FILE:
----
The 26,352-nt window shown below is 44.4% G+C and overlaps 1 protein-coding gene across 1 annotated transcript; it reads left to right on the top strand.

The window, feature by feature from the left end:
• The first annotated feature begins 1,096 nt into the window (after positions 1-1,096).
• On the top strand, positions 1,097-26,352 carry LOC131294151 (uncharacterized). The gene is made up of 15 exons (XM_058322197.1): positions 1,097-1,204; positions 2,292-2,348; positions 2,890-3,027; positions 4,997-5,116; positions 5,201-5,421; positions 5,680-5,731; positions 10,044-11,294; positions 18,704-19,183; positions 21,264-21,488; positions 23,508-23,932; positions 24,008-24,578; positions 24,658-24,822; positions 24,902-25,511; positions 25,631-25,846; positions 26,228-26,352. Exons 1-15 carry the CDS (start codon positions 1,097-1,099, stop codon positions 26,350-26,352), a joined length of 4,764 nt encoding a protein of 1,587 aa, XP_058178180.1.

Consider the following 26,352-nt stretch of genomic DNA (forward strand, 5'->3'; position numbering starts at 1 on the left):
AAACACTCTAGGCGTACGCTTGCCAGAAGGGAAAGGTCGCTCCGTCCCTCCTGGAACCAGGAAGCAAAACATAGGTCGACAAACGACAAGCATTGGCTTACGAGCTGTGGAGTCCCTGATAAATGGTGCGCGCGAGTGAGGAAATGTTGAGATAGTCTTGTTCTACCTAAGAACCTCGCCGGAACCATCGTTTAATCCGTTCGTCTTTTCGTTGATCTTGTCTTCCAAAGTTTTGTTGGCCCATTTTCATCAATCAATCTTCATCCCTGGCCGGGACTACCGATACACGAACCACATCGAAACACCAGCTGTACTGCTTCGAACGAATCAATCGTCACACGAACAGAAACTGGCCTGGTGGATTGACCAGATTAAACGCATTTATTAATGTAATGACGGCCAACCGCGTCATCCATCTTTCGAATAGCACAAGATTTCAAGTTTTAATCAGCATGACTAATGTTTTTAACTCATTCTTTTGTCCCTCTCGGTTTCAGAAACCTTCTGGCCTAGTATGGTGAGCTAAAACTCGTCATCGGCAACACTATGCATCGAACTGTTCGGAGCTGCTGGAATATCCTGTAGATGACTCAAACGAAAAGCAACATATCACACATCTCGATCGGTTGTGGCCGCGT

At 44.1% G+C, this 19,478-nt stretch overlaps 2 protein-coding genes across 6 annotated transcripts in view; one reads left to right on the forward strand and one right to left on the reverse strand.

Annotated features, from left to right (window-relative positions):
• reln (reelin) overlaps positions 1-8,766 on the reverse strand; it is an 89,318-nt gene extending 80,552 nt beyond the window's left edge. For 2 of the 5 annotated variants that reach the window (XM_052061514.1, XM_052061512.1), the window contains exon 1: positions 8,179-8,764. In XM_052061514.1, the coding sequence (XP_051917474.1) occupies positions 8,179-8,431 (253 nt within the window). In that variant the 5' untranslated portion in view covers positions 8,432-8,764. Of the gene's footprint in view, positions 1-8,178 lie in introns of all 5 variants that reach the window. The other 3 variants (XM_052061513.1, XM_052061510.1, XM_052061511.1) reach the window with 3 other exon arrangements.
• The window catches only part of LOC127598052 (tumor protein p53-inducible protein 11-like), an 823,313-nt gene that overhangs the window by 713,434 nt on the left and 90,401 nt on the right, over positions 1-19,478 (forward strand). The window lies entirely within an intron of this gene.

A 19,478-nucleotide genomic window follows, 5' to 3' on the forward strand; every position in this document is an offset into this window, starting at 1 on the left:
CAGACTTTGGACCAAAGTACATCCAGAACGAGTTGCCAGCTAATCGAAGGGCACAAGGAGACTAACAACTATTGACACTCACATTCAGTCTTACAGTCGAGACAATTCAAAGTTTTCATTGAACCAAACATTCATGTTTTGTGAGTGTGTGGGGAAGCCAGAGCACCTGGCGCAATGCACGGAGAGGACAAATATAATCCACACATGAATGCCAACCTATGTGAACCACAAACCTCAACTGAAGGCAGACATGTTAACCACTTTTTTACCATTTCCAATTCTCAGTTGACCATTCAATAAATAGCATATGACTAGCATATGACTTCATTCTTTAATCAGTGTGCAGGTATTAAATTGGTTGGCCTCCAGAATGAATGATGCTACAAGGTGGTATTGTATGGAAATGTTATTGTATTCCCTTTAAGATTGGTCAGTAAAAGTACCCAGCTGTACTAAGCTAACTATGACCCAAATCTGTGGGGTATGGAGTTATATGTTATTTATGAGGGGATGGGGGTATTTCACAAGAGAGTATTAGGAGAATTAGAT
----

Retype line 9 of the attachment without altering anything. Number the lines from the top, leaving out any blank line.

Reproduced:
• reln (reelin) overlaps positions 1-8,766 on the reverse strand; it is an 89,318-nt gene extending 80,552 nt beyond the window's left edge. For 2 of the 5 annotated variants that reach the window (XM_052061514.1, XM_052061512.1), the window contains exon 1: positions 8,179-8,764. In XM_052061514.1, the coding sequence (XP_051917474.1) occupies positions 8,179-8,431 (253 nt within the window). In that variant the 5' untranslated portion in view covers positions 8,432-8,764. Of the gene's footprint in view, positions 1-8,178 lie in introns of all 5 variants that reach the window. The other 3 variants (XM_052061513.1, XM_052061510.1, XM_052061511.1) reach the window with 3 other exon arrangements.